Older maternal age at birth of the last child is linked with greater odds for surviving to an unusually old age, the findings showed. (Agencies)
The study that involved 462 women found a significant association for older maternal age, whereas women who had their last child beyond the age of 33 years and longer life compared with women who had their last child by the age of 29 years.
However, it was observed that having more children (identified as three or more) tempered the association between increased maternal age and later survival. Mortality was not assessed for women who had no children.
According to the authors, the fact that numerous studies have documented the same relationship between older maternal age at birth and exceptional survival provides evidence for sustained reproductive fitness, with age as a selective force for genetic variants conducive to longer life.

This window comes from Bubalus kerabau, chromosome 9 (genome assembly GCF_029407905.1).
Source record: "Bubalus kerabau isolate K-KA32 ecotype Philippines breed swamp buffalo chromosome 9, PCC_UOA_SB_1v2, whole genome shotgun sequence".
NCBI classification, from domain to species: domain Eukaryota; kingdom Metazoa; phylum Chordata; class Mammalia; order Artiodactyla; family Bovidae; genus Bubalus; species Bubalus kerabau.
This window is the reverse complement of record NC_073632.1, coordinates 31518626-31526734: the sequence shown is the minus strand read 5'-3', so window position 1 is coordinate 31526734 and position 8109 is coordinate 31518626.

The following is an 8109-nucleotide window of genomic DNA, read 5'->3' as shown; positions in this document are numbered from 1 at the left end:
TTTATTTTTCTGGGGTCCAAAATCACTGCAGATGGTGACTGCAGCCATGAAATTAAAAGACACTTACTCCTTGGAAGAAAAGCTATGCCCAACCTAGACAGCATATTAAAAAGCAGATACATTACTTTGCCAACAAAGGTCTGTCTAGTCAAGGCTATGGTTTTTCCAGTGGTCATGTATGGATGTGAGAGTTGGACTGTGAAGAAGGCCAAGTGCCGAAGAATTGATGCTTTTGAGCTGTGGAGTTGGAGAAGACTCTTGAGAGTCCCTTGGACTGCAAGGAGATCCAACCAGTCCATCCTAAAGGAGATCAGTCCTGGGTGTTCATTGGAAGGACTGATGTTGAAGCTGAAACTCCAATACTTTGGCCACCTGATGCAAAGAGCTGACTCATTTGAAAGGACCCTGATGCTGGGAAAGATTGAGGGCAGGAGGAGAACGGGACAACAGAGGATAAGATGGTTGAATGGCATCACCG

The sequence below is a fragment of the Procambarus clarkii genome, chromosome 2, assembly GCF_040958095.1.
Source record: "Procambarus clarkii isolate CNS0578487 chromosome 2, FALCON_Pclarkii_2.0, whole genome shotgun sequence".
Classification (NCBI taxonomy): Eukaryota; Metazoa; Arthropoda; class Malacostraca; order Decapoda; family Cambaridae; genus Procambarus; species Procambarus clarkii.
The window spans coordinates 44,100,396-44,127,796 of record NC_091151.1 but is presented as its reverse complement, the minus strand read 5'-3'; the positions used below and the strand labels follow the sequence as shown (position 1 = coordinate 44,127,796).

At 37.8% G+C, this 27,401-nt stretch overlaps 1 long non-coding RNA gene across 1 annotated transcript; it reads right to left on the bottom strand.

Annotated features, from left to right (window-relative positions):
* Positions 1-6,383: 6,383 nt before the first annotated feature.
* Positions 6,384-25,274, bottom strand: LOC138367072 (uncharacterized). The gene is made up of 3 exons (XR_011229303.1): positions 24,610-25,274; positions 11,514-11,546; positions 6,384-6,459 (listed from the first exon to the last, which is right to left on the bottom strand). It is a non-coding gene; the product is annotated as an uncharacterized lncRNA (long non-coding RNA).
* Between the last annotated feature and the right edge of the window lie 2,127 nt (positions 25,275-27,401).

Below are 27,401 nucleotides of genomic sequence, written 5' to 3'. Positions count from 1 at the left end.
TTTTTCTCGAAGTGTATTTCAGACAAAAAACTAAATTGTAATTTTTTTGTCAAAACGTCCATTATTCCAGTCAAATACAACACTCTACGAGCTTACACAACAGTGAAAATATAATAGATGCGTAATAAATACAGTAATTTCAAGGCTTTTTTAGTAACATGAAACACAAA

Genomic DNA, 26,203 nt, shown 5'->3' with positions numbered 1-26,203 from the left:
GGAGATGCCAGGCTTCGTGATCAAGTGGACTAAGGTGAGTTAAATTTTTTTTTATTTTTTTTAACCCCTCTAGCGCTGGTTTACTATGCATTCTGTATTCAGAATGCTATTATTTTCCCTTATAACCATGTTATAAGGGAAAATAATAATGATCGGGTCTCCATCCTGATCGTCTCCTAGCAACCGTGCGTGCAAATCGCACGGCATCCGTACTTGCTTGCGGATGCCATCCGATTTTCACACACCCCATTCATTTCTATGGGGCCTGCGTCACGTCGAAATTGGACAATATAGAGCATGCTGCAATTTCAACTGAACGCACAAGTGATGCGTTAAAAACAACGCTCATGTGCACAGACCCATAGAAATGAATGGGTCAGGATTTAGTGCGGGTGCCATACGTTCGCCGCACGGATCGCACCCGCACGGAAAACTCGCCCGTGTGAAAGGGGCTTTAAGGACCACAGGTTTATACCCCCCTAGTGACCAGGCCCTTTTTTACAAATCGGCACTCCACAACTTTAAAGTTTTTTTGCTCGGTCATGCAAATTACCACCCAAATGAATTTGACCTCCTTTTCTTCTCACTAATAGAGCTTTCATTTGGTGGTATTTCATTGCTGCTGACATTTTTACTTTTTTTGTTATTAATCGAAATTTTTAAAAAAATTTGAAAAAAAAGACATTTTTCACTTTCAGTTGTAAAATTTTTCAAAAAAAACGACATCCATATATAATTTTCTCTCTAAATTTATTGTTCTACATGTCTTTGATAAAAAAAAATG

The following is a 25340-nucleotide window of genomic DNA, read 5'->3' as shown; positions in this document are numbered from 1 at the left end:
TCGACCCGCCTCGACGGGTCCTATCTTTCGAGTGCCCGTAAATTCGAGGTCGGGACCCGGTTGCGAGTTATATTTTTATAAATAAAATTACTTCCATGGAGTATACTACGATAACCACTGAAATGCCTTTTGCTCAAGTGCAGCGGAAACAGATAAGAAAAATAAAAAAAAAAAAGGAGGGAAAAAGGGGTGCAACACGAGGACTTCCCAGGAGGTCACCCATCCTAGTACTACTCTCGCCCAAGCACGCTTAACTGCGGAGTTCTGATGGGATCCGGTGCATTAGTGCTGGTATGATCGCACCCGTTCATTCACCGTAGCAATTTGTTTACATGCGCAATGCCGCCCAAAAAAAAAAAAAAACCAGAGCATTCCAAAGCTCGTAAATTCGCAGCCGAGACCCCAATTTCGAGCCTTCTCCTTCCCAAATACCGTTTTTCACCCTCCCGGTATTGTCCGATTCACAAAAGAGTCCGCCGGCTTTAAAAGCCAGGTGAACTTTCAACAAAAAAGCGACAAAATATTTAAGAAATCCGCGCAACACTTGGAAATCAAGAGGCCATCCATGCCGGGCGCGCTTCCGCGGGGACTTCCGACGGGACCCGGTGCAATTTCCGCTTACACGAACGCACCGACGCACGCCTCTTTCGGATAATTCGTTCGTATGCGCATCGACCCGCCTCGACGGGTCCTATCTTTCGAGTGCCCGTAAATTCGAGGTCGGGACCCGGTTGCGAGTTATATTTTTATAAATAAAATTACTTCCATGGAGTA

"While this documented relationship is noteworthy, what is more meaningful is that these findings support the need to conduct additional studies that identify the various genetic influences on reproductive fitness, as these could also influence the rate of aging and a woman's susceptibility to age-related diseases," said Margery Gass, Executive Director, The North American Menopause Society.
The study appeared online in the journal Menopause.
Older maternal age at birth of the last child is linked with greater odds for surviving to an unusually old age, the findings showed.